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Anti dp


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Anti dp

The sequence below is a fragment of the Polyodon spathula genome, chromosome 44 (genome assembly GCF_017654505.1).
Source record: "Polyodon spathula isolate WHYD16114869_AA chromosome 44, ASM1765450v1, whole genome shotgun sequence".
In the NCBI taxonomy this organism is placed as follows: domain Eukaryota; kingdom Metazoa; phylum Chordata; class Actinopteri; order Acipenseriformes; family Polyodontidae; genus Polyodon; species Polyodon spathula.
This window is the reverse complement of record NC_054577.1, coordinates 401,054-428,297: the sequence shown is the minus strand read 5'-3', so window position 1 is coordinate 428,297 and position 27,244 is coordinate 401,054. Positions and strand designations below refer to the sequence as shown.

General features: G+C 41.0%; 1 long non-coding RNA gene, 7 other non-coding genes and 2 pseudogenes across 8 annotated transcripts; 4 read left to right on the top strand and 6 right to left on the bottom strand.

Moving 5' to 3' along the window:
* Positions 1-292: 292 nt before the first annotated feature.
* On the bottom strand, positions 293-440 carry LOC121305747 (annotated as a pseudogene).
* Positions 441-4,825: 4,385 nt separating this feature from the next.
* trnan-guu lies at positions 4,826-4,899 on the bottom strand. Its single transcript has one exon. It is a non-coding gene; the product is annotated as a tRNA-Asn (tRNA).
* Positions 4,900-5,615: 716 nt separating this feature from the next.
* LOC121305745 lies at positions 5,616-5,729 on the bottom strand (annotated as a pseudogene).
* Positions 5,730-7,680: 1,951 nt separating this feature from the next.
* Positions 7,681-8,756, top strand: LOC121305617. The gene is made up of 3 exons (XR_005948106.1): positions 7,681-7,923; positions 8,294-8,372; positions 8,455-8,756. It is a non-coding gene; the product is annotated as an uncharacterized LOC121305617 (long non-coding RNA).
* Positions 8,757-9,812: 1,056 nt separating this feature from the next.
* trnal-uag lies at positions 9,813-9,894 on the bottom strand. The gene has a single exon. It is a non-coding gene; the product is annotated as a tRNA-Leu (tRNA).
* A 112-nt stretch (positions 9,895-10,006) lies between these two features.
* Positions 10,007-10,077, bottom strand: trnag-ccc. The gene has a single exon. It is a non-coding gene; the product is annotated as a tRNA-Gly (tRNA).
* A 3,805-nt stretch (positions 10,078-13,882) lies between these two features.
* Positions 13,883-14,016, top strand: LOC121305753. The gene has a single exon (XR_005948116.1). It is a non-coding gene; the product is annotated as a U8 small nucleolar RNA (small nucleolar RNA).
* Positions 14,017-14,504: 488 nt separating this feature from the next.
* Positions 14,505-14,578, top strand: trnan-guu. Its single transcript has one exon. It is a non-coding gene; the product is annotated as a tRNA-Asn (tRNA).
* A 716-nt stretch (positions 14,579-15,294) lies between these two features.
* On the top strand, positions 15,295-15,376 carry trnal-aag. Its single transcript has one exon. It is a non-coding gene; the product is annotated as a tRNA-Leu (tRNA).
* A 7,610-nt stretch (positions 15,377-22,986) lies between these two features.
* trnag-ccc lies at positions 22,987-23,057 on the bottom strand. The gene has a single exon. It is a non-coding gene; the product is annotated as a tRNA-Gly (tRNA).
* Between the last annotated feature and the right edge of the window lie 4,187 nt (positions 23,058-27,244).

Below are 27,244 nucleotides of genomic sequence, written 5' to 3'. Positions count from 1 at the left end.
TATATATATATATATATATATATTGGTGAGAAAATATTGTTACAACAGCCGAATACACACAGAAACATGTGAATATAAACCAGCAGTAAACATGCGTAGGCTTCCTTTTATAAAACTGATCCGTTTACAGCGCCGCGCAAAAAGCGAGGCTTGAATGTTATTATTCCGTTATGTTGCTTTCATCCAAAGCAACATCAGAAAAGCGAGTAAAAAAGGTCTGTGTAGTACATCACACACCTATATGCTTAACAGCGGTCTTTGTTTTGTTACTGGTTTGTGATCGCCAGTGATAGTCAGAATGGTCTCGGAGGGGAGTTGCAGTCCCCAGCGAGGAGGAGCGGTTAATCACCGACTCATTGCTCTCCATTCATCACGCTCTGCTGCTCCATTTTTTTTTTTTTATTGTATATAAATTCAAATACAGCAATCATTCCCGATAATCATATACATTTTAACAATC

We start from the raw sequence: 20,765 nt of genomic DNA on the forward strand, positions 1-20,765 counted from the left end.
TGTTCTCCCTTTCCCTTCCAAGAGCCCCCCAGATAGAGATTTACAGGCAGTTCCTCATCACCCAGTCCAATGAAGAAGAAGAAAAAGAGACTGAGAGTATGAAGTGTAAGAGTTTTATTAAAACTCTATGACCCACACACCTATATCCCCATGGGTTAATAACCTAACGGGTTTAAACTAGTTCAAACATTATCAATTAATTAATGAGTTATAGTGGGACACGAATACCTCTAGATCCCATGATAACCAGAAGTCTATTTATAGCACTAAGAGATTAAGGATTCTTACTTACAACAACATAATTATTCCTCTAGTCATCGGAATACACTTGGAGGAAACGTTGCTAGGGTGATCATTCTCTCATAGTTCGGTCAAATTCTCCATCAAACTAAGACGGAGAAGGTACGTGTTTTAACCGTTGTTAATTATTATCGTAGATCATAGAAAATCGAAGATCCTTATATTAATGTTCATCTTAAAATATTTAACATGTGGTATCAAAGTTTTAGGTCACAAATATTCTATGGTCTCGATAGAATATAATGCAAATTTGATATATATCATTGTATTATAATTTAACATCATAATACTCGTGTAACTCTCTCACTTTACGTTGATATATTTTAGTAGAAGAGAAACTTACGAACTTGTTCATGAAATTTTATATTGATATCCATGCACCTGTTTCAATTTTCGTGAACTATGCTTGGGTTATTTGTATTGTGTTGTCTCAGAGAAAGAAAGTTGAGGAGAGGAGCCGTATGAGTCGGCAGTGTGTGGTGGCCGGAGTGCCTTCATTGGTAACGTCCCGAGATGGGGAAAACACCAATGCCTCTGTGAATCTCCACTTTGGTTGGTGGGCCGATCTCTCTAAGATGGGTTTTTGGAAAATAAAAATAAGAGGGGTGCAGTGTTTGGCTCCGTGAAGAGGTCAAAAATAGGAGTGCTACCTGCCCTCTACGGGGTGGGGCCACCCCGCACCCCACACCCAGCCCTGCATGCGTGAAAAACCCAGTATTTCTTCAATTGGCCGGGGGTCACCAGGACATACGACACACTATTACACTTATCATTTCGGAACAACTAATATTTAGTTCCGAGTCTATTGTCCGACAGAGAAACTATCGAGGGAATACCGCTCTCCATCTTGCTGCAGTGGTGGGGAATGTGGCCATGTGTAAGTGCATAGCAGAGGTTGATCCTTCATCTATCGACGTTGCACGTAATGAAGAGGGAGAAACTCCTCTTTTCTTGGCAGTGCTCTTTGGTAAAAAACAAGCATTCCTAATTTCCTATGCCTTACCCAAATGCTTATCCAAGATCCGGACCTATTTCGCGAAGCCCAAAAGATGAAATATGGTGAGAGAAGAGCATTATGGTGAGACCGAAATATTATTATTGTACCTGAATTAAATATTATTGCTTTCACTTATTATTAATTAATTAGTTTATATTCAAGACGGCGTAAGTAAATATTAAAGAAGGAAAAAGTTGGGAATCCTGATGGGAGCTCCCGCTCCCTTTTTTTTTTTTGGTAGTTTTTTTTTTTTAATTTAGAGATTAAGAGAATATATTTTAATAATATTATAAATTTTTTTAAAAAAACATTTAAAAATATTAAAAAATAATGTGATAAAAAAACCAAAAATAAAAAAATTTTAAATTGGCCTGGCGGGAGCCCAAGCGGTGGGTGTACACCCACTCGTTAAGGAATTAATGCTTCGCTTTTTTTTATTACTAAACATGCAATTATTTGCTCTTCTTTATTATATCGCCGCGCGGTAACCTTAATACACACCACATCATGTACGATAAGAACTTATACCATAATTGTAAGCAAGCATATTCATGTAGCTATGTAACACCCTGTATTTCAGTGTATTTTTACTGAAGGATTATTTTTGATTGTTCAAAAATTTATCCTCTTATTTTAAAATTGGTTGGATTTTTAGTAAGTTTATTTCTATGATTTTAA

1. 1. Anti Death Penalty Arguments<br />IDENTIFY REASONEXPLAIN REASONPROVIDE EVIDENCE Many innocent people have been executed The major problem with the death penalty is that once such a sentence has been carried out there is no going back. If new evidence later comes to light, then the wrongly accused person has already been killed – therefore there is no opportunity for them to be cleared of their crime in any meaningful sense. Every legal system in the civilized world accepts that it can make mistakes, which is why they have an appeal system. If this is the case, then why do they refuse certain people the right to be proven innocent at a later date?According to the American Civil Liberties Union, research has shown that 1 in 7 sentenced to execution in the US are later found to be innocent. Since 1973, 130 people have been released from death row having been wrongly convicted of murder (Amnesty International)Since the death penalty came back to the United States in 1977, 650 people have been executed. But 86 have also been released after their innocence was established or it was ascertained that their trial process was so flawed there was serious question about their guilt."I cannot support a system which, in its administration, has proven so fraught with error and has come so close to the ultimate nightmare, the state's taking of innocent life..’ – Governor George Ryan of IllinoisExecutions cost more than life in prison.$2 million per person vs. $500,000 (4x as much!). Free counsel for defence, for appeals, maximum security on a separate death row wing.In accordance with the U.S. Supreme Court, all prospective jurors must be questioned about their views on the death penalty to ensure they would not automatically vote for or against death. During that time, two prosecutors, two defence lawyers, one judge, and numerous court staff must be paid. By contrast, in a non-death penalty murder trial, jury selection can be completed in just a couple of days.Many Death Row inmates were convicted while being defended by court-appointed lawyers who are often the worst-paid and most-inexperienced and least-skillful lawyers. The American Bar Association published guidelines for a good defense in a death penalty case: (a) attorneys with prior experience working a capital case, (b) 2 attorneys, 1 investigator, 1 mitigation specialist, and (c) fully funded to pay for travel, private eyes, evidence testing and other things needed to investigate the case. Yet no state meets these standards. And few states pay their state-appointed lawyers well enough to retain competent, effective lawyers.In Texas last year, for example, the Court of Appeals upheld the death penalty of a young man whose lawyer slept through his trial.Is not a deterrent; crime rates have not gone down.Yes, it has no effect whatsoever on crime rates. It doesn’t help at all. In fact, the murder rate in the US is 6 times that of Britain and 5 times that of Australia. Neither country has the DP. Texas has twice the murder rate of Wisconsin, a state that doesn't have the DP. Texas and Oklahoma have historically executed the most number of DR inmates, yet in 2003 their state murder rates increased, and both have murder rates higher than the national average.A springboard used fraudulently to further people's careers (esp politics)A prosecutor is often ambitious and moving up. When he is given the opportunity to prosecute a defendant in an alleged murder he sees a grand opportunity. He caters to the public's feeling of wanting revenge for a murder, an eye for an eye, so he knows that he will be cast in a favorable public light in the case of a death penalty sentence. From there on out, he will be seen as a hero who has ridden society of a terrible person.Mumia Abu-Jamal is a black journalist who has been on Pennsylvania's death row for 19 years.In Mumia's case, the judge who presided over his case, Judge Sabo, was up for re-election the next year, and there was no way he could have won re-election by turning loose an alleged cop-killer. And the district attorney, Edward Rendell, went on to become a mayor as well as the chairman of the Democratic Party.Death sentences are handed down arbitrarily, not in a fair manner. For people who do not have enough money to hire a good lawyer, they would most probably to be executed. It is also discriminatory and is often used disproportionately against the poor, the powerless and the marginalized, as well as against people whom repressive governments want to eliminate.Serial killers such as the infamous Gary Ridgway in Seattle who admitted killing 48 prostitutes and runaways got life imprisonment. Meanwhile, mentally ill and impoverished murderers who could not afford good lawyers and did not warrant much media attention were given the death penalty. In Alabama, David Hocker was executed after a one-day trial. His mental illness was not sufficiently described to the jury. Alabama also executed a 74-year-old man (James Hubbard) who had been on DR for 27 years and was beset by medical problems, which would have probably, soon caused his death by natural means: cancer, high blood pressure and the early stages of Alzheimers. In Texas, a man with schizophrenia was executed (Kelsey Patterson) even after the Board of Pardons and Paroles recommended clemency after learning of his time spent in mental hospitals and his unintelligible rambling.<br />